And God wakes in them the ability to repent, which they do. And He relents from doom. And Jonah is both vindicated and destroyed. He is vindicated in his fear that repentance is real.
Presumably Jonah goes back to his regular job as a prophet to the chosen people and has the normal experience of preaching to people who don’t repent very much.
My thoughts tonight were about repentence. We live in a time of moral certainty. People of wide opinion are solidly certain in their opinion. And usually that moral certainty is deployed against someone who has transgressed in one way or another, tracking them down, revealing their failure to the world, making them accept the punishment of being an outcast, beyond redemption.
From one point a view that is kind of refreshing. We’ve had some periods of libertine excess in my lifetime. And now to have people so zealous for human rights, sexual purity, racial justice, restraint of power, it’s really kind of shocking. The boundaries aren’t always the boundaries I would choose, but it is nice that there are some.
The part that is missing though is that the moral wrath of this kind doesn’t have any place for repentance. If a priest fondles a child, the punishment is an eternal label and outer darkness. That’s all there is to offer. So there is a great search for extenuating circumstances, psychiatric explanation, abject abasement and apology continuously offered (and rejected).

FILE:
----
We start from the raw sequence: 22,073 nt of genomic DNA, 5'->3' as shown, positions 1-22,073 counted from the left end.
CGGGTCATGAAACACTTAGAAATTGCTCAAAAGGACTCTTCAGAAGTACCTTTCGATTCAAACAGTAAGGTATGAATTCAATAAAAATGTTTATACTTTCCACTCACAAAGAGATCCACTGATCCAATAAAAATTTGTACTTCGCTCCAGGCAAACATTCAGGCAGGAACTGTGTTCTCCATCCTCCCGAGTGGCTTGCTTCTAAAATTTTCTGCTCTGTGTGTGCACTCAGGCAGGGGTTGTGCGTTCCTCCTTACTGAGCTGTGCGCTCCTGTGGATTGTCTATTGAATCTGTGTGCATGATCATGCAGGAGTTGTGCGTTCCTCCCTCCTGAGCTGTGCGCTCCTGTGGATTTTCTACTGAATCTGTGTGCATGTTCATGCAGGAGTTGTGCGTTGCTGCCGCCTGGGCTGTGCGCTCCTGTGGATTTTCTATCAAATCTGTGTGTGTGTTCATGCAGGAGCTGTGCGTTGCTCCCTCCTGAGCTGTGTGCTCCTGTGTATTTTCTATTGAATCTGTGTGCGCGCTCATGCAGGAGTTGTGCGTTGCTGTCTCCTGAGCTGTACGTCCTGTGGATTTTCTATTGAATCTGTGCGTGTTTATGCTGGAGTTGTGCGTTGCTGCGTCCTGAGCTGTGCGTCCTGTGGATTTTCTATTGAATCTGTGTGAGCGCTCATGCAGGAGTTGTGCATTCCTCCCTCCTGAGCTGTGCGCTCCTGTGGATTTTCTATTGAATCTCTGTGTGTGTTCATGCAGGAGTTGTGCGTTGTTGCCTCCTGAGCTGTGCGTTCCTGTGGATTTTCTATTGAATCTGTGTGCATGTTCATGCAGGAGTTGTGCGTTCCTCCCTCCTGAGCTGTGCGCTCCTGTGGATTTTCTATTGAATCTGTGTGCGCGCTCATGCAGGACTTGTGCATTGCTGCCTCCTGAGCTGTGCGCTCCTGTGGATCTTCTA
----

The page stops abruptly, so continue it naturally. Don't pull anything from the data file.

The trouble is that we can’t do what God can do. He can repair and heal. All we can do is own up and apologize, which is good but not really enough.
In Mr. Board’s Bible Class I learned the definition of repentence. Repentence is a change of mind leading to a change of direction in action and a change in relationship.
One of the lessons from Jonah to me is that repentance is a real thing. To discover real repentance would seem to require a level of communication that we just don’t have. How can we tell if someone is really changed? How can I tell if even I myself am truly repentant? But we do experience it. Someone will quit smoking. They are no longer a smoker. Maybe they will fall back for a short time, but they get back on the wagon. They are happy to consider themselves non-smokers. Do you smoke? No.
Another lesson is that the Chosen People thing is mis-deployed. Jonah was a chosen person, literally. He was sent on a job. We so often fall into the pattern of thinking that the chosen people are special people are the chosen people because they are the special people. I ran into that in church, looking back in my life. The people on the inside would look at the people on the outside and be sorely tempted to see themselves as special and blessed and chosen and lots of other happy words, while the less fortunate heathen and unwashed and damned are out there, which may be a useful contrast if it leads to compassion and action but not so much if it hardens. And harden it will if there is no conception of repentance.
It’s a conundrum. Things would actually be better if our enemies, the ones who reject our morality, would repent. But then what to do with their former transgressions? As far as I know there is no Woke Savior who will take away the sins of the non-Woke, nor an Environmental Savior who can restore the Snail Darter once exterminated.